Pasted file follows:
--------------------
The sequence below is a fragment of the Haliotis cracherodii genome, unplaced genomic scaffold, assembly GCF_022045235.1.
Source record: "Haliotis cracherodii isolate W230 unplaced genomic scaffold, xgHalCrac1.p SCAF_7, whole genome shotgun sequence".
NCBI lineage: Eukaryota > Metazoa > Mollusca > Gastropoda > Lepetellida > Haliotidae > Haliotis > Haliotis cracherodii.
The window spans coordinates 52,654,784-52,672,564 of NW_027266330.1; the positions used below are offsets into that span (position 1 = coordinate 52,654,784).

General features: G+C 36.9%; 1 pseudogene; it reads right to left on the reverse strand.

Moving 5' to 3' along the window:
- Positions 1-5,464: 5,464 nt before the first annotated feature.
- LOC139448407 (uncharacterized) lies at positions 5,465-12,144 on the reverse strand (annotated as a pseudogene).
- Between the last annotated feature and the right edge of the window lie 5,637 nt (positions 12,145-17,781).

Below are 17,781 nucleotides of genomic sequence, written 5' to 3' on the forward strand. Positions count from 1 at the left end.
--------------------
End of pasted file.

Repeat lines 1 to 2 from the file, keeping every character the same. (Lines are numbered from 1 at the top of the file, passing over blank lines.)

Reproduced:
The sequence below is a fragment of the Haliotis cracherodii genome, unplaced genomic scaffold, assembly GCF_022045235.1.
Source record: "Haliotis cracherodii isolate W230 unplaced genomic scaffold, xgHalCrac1.p SCAF_7, whole genome shotgun sequence".